We had our first date two weeks later. To say I was nervous would be the understatement of the century. My body shook and my voice went on vacation. It only lasted for half an hour, but it was worth the hour and a half I spent getting ready. I studied every movement, made confetti out of my paper coffee cup, stole glances whenever I deemed it safe.
This was the beginning of my first love story.
The week after our first date, Stephanie asked me to be her girlfriend, and without hesitation I said yes. Afterwards, however, the fear of judgment consumed me and I had to decide if this was worth being an outcast.
I decided it was.
When my mom asked me over text message if Steph and I were dating, I nervously answered yes and waited for an angry phone call. It never came. The relief was a more powerful high than any drug could give.
Over the next year and a half, Stephanie and I became inseparable. We lived at each other's houses, spent hours on the phone and took thousands of pictures. She made my world spin and my heart flutter. Hundreds of pages were used up trying to describe the way I felt when she smiled at me.
Still, though, I had not told the most important person about my relationship.
Last year, on Christmas Day, my father officially found out. The initial reaction, disappointment, crushed me. I chain smoked cigarettes and cried for days.
Soon after Christmas, he asked if Stephanie would be here for New Year's. When I told him yes, he nodded and sipped his drink. Those few little actions were all I needed. He didn't have to say a single word. I knew it was okay.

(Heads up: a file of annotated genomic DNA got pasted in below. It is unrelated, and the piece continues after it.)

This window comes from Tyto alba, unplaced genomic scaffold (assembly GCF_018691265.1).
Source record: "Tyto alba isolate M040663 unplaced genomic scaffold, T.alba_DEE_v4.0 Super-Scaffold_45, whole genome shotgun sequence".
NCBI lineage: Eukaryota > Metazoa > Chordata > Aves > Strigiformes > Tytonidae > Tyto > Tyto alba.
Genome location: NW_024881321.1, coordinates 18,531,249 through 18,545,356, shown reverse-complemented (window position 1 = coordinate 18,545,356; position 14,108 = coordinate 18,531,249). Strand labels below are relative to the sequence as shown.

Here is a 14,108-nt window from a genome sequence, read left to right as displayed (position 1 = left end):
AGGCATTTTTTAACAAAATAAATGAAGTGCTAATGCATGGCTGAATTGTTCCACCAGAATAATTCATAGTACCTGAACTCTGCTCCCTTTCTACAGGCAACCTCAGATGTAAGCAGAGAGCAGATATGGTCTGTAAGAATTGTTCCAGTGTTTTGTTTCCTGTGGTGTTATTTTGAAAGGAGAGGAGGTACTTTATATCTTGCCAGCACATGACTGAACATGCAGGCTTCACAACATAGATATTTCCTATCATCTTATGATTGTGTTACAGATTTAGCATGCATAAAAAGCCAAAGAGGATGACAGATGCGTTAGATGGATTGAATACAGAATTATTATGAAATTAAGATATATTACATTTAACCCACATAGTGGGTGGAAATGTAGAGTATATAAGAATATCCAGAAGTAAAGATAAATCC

I wish I could say this was the case with all of my family. I have uncles and aunts who have disowned me and argued with me about my sexuality, pulling out the fire and brimstone to scare me back to the straight and narrow. Some of my family members still don't know, and if they do, they haven't let on.
I've had it easy compared to many of my brothers and sisters in the community. I haven't had the screaming, hate mongering parents, I haven't couch surfed or stayed the night in a youth shelter. Stories like those break my heart, and they are a reality that must be brought to light. We must stand up for each other and provide support for one another, regardless of state lines or cultural differences. I had something most people don't have. I had supportive parents, an aunt who's been with her partner for longer than I've been alive, and a girl of my own to support me through the whole process.
Sure, there have been bumps in the road. There have been hills that seemed impossible to climb, and valleys so low I thought I'd never see anything else. But I have. I've seen so much love and acceptance from my friends and family, but in the same turn, I've been subject to harassment, hate and disgust.
These are the circumstances we all face. The terms "fag" and "dyke" are used on a daily basis, and "that's so gay" is synonym for the uncomfortable and negative. But we're working to change this. Every day, another mind is opened and a new love is found. We can make a lasting impact on the world, but only if we come together.
So start. Make a difference. Be the support, and be the change.